Thanks to education and outreach programs that have stimulated demand, this technology has been replicated in other countries whose farmers supply Nestlé—Indonesia and Mexico among them. In Mexico, for example, 16 industrial biogas digesters have been built in regions that provide more than 35 percent of the milk bought by Nestlé Mexico. (Back to story.)
Sidebar 2 | Collaborating for better information management
Learning from others by sharing information can help any organization. And when it comes to developing a sustainable supply chain, such a strategy can be critical—especially as research shows that companies still struggle to persuade their suppliers that sustainability makes sound business sense.
Many companies are joining forces with their suppliers in a variety of information management initiatives designed to encourage collaboration and the effective exchange of relevant sustainability information. As a result, the participating parties are not only eliminating redundancy—multiple stakeholders requesting the same information—reducing costs and managing risk better. Suppliers are also gaining strategic advantages—preferred vendor status among them.
Take, for example, the Carbon Disclosure Project supply chain program, an initiative launched in 2007 as part of the independent, nonprofit CDP’s program to collect data on corporate greenhouse-gas emissions. The project provides a global process for disclosing carbon emissions along the supply chain by enabling its 50 members to engage better with suppliers on the measurement and management of their emissions. Among the participants is Anglo-Dutch consumer packaged goods giant Reckitt Benckiser, which in 2012 exceeded its goal of reducing carbon emissions by 20 percent—by a full percentage point and eight years ahead of time.
Meanwhile, the Supplier Ethical Data Exchange, known as Sedex, provides the secure exchange of sustainability information for more than 25,000 suppliers and their customers worldwide via an online database that allows members to store, share and report on sustainability information, including self-assessed and third-party social audit results.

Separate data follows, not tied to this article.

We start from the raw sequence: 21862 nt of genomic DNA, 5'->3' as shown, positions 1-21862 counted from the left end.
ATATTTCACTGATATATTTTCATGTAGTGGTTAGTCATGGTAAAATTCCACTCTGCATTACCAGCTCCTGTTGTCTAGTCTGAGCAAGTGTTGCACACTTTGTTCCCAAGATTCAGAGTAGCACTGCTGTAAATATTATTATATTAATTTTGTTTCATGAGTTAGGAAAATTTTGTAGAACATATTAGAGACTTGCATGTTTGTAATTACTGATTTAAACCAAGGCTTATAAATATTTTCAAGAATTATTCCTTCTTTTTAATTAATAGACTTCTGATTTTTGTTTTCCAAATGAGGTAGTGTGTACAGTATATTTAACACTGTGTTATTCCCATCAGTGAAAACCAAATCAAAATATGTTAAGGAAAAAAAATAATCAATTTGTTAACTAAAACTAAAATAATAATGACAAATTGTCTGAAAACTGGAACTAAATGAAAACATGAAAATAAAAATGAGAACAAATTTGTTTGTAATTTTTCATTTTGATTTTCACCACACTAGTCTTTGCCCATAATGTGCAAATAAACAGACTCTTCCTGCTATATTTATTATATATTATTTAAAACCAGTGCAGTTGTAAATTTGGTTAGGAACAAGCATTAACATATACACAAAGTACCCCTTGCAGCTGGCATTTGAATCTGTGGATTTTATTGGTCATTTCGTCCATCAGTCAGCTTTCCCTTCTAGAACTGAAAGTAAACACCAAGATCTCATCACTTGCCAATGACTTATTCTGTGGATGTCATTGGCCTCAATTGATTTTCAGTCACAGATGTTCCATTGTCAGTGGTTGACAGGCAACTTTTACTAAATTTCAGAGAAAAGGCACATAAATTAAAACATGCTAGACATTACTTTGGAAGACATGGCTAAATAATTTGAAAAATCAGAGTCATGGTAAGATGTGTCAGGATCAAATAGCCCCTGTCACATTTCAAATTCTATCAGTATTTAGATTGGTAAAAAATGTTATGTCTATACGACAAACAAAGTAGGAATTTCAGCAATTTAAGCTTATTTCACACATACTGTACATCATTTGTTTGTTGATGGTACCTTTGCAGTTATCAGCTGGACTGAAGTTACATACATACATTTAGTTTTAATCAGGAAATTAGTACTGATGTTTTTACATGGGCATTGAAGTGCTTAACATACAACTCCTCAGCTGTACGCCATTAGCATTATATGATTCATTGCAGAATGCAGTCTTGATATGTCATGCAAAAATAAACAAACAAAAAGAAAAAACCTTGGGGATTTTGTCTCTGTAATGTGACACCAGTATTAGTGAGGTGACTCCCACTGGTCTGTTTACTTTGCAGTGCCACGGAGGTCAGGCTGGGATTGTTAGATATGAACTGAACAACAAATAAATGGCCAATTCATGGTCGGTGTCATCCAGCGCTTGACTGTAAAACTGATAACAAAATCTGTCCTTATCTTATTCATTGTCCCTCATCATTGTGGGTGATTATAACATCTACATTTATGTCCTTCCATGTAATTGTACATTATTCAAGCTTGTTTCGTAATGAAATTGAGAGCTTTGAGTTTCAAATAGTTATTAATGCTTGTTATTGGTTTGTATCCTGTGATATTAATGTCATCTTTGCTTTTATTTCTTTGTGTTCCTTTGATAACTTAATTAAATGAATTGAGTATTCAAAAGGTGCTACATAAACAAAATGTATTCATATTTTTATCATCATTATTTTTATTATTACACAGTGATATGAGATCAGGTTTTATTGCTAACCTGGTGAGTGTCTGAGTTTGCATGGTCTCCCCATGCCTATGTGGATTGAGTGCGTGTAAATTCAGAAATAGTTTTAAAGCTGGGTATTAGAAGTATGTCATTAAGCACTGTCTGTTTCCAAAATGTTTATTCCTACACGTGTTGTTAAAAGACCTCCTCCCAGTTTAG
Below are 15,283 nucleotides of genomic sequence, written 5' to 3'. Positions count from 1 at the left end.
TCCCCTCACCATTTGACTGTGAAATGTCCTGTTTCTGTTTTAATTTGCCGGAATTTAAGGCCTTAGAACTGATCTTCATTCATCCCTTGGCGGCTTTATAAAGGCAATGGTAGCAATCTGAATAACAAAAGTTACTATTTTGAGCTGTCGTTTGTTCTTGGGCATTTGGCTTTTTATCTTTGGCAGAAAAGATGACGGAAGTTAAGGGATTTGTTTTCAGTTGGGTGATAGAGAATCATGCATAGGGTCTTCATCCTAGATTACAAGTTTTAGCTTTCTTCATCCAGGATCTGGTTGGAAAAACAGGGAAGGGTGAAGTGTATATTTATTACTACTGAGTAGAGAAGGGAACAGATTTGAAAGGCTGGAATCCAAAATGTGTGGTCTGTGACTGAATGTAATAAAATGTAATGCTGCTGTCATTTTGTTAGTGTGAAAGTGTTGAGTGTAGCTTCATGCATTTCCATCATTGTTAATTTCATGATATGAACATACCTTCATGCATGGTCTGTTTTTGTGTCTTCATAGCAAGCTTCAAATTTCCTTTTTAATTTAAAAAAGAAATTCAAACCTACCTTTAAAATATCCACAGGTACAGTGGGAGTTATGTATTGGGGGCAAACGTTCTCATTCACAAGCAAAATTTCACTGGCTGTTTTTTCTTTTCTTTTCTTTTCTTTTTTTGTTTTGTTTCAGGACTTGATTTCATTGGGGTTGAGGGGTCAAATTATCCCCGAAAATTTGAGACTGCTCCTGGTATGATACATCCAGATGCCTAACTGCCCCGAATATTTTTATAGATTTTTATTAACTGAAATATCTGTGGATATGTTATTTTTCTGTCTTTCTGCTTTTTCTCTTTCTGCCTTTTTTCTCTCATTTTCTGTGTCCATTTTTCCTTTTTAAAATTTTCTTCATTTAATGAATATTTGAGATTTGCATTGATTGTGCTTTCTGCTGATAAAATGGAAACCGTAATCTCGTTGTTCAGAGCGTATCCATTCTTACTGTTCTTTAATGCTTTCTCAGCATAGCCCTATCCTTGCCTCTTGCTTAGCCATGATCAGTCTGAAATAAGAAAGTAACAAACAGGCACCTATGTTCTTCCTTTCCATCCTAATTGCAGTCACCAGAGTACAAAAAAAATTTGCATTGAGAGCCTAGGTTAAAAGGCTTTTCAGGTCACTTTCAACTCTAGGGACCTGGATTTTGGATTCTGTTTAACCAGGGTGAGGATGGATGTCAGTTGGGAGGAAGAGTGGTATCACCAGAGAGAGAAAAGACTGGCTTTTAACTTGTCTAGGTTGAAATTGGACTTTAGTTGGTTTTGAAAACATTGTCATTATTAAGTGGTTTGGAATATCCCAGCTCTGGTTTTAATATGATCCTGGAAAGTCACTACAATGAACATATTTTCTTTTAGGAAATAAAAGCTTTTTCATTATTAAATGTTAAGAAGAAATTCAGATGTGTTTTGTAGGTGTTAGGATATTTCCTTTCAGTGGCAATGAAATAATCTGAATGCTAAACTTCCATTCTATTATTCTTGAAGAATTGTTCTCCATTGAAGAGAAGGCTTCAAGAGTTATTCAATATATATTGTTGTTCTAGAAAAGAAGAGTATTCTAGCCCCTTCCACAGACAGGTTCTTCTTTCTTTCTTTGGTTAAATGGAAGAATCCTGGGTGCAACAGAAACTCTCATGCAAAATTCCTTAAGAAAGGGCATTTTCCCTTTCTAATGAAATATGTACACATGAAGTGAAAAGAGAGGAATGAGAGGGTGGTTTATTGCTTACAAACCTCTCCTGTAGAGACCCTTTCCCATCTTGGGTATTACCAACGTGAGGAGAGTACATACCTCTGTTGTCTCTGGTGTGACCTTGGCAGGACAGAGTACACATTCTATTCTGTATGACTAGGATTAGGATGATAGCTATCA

And Paris-based EcoVadis is used by several thousand global companies to assess the environmental and social performance of their suppliers by using simple and reliable suppliers’ scorecards, covering 150 purchasing categories and 21 corporate social responsibility criteria.
Some of these exchange platforms are industry-specific. The New York-based Fair Factories Clearinghouse, for example, provides its members with the technology to share ideas about how to improve conditions in their plants and factories globally. It was set up in the United States by the National Retail Federation, and Reebok International in particular, as well as the Retail Council of Canada and World Monitors, a New York-based consulting group committed to aligning business practices with human rights.
Brussels-based COCIR, meanwhile, brings together the constituent companies of Europe’s healthcare IT, electromedical and radiological industry, and helps them develop responses to evolving sustainability standards. Case in point: The European Commission’s Registration, Evaluation, Authorisation and Restriction of Chemicals (REACH) directive, which came into force in 2007 and aims to minimize the risk chemicals pose to human health and the environment. (Back to story.)
About the authors
Gary L. Hanifan is the North American managing director of the Accenture Operations group. He is based in Seattle.
Aditya E. Sharma is a New York-based manager of sustainability in Accenture Supply Chain.Paras Mehta
is a manager of strategic planning services in Accenture’s Global Talent & Innovation Network group. He is based in Mumbai.
The authors would like to thank Kevin Eckerle, Orsella Reyes, Mrinal Pareek, Pushkar Potdar and Shabber Badshah for their contributions to this article.